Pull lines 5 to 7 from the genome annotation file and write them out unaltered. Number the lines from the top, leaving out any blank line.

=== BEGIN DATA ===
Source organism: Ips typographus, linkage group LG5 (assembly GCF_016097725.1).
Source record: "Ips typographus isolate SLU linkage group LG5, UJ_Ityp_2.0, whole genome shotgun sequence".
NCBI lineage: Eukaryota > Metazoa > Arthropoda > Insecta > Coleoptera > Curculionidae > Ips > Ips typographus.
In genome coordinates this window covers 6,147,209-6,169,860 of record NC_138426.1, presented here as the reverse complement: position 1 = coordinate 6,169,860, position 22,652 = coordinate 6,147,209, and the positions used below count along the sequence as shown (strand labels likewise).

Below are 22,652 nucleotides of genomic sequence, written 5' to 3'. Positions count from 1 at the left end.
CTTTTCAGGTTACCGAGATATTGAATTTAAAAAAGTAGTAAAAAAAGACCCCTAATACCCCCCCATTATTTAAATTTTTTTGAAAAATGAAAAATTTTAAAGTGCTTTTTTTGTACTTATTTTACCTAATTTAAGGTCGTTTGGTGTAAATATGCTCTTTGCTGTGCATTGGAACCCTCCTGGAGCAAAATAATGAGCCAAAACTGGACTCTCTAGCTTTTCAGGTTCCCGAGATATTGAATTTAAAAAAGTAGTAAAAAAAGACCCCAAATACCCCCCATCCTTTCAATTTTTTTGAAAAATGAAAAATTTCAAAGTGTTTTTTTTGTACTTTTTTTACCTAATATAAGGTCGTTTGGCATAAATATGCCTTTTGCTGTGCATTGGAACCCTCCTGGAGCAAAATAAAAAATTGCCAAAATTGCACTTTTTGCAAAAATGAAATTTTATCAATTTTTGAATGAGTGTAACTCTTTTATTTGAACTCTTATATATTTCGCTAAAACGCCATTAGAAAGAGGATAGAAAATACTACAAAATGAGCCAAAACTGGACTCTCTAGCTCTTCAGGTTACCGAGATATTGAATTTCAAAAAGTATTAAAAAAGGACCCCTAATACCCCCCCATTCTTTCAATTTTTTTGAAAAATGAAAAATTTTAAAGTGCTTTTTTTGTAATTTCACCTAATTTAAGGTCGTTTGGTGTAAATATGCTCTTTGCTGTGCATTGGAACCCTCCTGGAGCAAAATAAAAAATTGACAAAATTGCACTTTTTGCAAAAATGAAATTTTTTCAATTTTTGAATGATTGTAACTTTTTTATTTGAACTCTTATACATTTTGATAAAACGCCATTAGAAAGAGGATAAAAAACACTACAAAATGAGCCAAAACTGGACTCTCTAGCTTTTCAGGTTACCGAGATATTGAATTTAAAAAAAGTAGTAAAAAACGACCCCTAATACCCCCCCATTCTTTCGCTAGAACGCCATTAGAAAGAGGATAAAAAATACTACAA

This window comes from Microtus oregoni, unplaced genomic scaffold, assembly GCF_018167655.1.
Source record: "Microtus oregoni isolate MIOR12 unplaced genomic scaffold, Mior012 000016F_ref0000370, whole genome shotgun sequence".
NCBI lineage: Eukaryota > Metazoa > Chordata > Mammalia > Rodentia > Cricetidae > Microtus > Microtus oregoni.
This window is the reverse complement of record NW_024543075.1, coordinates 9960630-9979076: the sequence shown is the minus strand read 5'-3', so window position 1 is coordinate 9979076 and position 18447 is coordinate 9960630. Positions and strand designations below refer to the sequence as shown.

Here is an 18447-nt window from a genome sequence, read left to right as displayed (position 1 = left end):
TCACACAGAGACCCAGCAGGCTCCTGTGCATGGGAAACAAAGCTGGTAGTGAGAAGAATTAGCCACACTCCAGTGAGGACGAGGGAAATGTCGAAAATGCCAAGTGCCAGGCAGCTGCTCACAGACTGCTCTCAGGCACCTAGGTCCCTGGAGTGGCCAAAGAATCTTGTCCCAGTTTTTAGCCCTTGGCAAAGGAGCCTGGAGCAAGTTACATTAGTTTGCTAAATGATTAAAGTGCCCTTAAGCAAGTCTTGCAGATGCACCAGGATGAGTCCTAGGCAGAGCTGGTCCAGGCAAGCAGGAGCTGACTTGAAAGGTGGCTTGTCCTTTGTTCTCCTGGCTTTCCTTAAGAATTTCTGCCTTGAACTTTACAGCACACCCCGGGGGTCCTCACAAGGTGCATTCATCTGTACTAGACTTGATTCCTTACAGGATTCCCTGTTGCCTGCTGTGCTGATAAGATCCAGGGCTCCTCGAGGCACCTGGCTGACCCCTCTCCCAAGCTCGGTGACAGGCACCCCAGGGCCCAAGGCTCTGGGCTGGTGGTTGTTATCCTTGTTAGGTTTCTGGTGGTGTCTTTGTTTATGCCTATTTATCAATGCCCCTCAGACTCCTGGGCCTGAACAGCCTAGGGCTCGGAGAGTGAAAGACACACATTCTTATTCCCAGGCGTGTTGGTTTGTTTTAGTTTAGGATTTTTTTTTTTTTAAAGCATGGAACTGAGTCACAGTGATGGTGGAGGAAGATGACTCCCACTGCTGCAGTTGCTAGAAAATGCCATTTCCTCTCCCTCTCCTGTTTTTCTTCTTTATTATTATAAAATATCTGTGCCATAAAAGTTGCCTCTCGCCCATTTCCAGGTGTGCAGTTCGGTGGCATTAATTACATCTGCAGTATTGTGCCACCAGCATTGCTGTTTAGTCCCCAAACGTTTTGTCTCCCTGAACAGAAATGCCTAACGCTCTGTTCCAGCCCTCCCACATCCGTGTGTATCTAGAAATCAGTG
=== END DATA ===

Below are 22,652 nucleotides of genomic sequence, written 5' to 3'. Positions count from 1 at the left end.
CTTTTCAGGTTACCGAGATATTGAATTTAAAAAAGTAGTAAAAAAAGACCCCTAATACCCCCCCATTATTTAAATTTTTTTGAAAAATGAAAAATTTTAAAGTGCTTTTTTTGTACTTATTTTACCTAATTTAAGGTCGTTTGGTGTAAATATGCTCTTTGCTGTGCATTGGAACCCTCCTGGAGCAAAATAATGAGCCAAAACTGGACTCTCTAGCTTTTCAGGTTCCCGAGATATTGAATTTAAAAAAGTAGTAAAAAAAGACCCCAAATACCCCCCATCCTTTCAATTTTTTTGAAAAATGAAAAATTTCAAAGTGTTTTTTTTGTACTTTTTTTACCTAATATAAGGTCGTTTGGCATAAATATGCCTTTTGCTGTGCATTGGAACCCTCCTGGAGCAAAATAAAAAATTGCCAAAATTGCACTTTTTGCAAAAATGAAATTTTATCAATTTTTGAATGAGTGTAACTCTTTTATTTGAACTCTTATATATTTCGCTAAAACGCCATTAGAAAGAGGATAGAAAATACTACAAAATGAGCCAAAACTGGACTCTCTAGCTCTTCAGGTTACCGAGATATTGAATTTCAAAAAGTATTAAAAAAGGACCCCTAATACCCCCCCATTCTTTCAATTTTTTTGAAAAATGAAAAATTTTAAAGTGCTTTTTTTGTAATTTCACCTAATTTAAGGTCGTTTGGTGTAAATATGCTCTTTGCTGTGCATTGGAACCCTCCTGGAGCAAAATAAAAAATTGACAAAATTGCACTTTTTGCAAAAATGAAATTTTTTCAATTTTTGAATGATTGTAACTTTTTTATTTGAACTCTTATACATTTTGATAAAACGCCATTAGAAAGAGGATAAAAAACACTACAAAATGAGCCAAAACTGGACTCTCTAGCTTTTCAGGTTACCGAGATATTGAATTTAAAAAAAGTAGTAAAAAACGACCCCTAATACCCCCCCATTCTTTCGCTAGAACGCCATTAGAAAGAGGATAAAAAATACTACAA

This window comes from Microtus oregoni, unplaced genomic scaffold, assembly GCF_018167655.1.